Thursday, 31 May 2018

Double Dispatch in C#

First few tests to understand the basics:

What do you think about the GetEmployeeType() method that will be called - will it be on Employee class or Manager class?

void Main()
{
 Employee e = new Manager();
 Console.WriteLine(e.GetEmployeeType()); 
}

class Employee
{
 public virtual string GetEmployeeType() {
  return nameof(Employee);
 }
}

class Manager : Employee
{
 public override string GetEmployeeType() {
  return nameof(Manager);
 }
}


Output: Manager

Since Employee object 'e' points to Manager, it will call the GetEmployeeType of Manager class.

Another one:

void Main()
{
 Employee employee = new Manager();
 Console.WriteLine(CalculateSalary(employee));
}

string CalculateSalary(Employee e)
{
 return $"{nameof(CalculateSalary)} of {nameof(Employee)}";
}

string CalculateSalary(Manager e)
{
 return $"{nameof(CalculateSalary)} of {nameof(Manager)}";
}

class Employee ...

class Manager : Employee ...


Output: CalculateSalary of Employee

Since the object is of type Employee the CalculateSalary accepting Employee will be called.


Taking this further, let's move the CalculateSalary to a class.

void Main()
{
 Employee employee = new Employee();
 Employee manager = new Manager();

 SalaryAlgo algo = new SalaryAlgoBasedOnPerformance();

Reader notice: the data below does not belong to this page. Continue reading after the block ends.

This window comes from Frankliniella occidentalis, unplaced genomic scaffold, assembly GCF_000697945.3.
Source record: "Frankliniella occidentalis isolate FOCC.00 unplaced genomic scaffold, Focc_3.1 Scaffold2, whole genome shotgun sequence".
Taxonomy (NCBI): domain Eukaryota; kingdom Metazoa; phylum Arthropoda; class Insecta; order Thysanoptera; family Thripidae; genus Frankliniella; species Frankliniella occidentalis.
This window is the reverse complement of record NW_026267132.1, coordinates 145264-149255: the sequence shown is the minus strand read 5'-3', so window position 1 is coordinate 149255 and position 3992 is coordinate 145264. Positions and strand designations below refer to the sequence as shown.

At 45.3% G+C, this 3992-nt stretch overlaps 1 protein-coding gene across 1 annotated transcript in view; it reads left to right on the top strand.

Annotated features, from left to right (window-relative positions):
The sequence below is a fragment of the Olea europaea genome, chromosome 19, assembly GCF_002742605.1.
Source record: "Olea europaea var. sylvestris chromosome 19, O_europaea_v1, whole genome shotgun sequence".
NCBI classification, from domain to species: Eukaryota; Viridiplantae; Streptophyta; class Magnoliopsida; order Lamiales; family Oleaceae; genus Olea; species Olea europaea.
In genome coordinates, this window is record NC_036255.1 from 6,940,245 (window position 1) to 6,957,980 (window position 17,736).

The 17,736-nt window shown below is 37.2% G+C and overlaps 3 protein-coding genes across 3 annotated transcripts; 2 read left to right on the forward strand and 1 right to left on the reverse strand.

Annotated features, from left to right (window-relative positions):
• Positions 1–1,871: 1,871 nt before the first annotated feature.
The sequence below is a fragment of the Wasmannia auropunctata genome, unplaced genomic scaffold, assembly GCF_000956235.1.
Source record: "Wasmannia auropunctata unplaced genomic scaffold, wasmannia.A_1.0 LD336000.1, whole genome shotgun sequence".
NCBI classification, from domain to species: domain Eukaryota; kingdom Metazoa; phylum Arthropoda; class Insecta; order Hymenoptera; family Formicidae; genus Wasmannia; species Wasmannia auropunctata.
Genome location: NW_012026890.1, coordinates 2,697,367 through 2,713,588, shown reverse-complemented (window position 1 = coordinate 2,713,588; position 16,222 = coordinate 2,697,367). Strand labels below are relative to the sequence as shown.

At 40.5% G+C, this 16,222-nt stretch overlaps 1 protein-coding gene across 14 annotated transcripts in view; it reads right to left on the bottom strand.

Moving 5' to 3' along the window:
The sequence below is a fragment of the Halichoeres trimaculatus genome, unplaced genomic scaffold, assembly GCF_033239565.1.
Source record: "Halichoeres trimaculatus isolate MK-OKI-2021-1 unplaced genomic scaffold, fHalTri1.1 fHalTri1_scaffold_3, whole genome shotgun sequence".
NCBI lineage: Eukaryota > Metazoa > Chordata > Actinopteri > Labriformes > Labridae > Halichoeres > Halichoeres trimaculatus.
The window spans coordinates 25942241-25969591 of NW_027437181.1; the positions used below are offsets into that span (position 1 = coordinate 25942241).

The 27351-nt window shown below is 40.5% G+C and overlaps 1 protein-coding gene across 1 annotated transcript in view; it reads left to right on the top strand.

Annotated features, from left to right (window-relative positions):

Console.WriteLine(algo.CalculateSalary(employee));
 Console.WriteLine(algo.CalculateSalary(manager));
}

class SalaryAlgo
{
 public virtual string CalculateSalary(Employee e)
 {
  return $"{nameof(CalculateSalary)} of {nameof(Employee)} based on {nameof(SalaryAlgo)}";
 }

 public virtual string CalculateSalary(Manager e)
 {
  return $"{nameof(CalculateSalary)} of {nameof(Manager)} based on {nameof(SalaryAlgo)}";
 }
}

class SalaryAlgoBasedOnPerformance : SalaryAlgo
{
 public override string CalculateSalary(Employee e)
 {
  return $"{nameof(CalculateSalary)} of {nameof(Employee)} based on {nameof(SalaryAlgoBasedOnPerformance)}";
 }

 public override string CalculateSalary(Manager e)
 {
  return $"{nameof(CalculateSalary)} of {nameof(Manager)} based on {nameof(SalaryAlgoBasedOnPerformance)}";
 }
}

class Employee ...

class Manager : Employee ...

Output:

CalculateSalary of Employee based on SalaryAlgoBasedOnPerformance
CalculateSalary of Employee based on SalaryAlgoBasedOnPerformance

As you can see, CalculateSalary(Manager) is not at all called. This is because the method to call is decided at compile time and the declared type is used to identify the method not the runtime type.

A quick way to fix this is to use "dynamic" keyword:

 Console.WriteLine(algo.CalculateSalary((dynamic)manager));

Output:

CalculateSalary of Employee based on SalaryAlgoBasedOnPerformance
CalculateSalary of Manager based on SalaryAlgoBasedOnPerformance

Another way to resolve this is to use Visitor pattern.

Helpful links:

https://blogs.msdn.microsoft.com/curth/2008/11/15/c-dynamic-and-multiple-dispatch/

EDIT: Post that implements Visitor pattern to resolve this problem.

No comments:

Post a Comment

Note: only a member of this blog may post a comment.

C# Reactive Extensions - Buffer and Window

I was going through Buffer and Window in RX, thought a few examples would help clear the differences. First create a buffer of even numbe...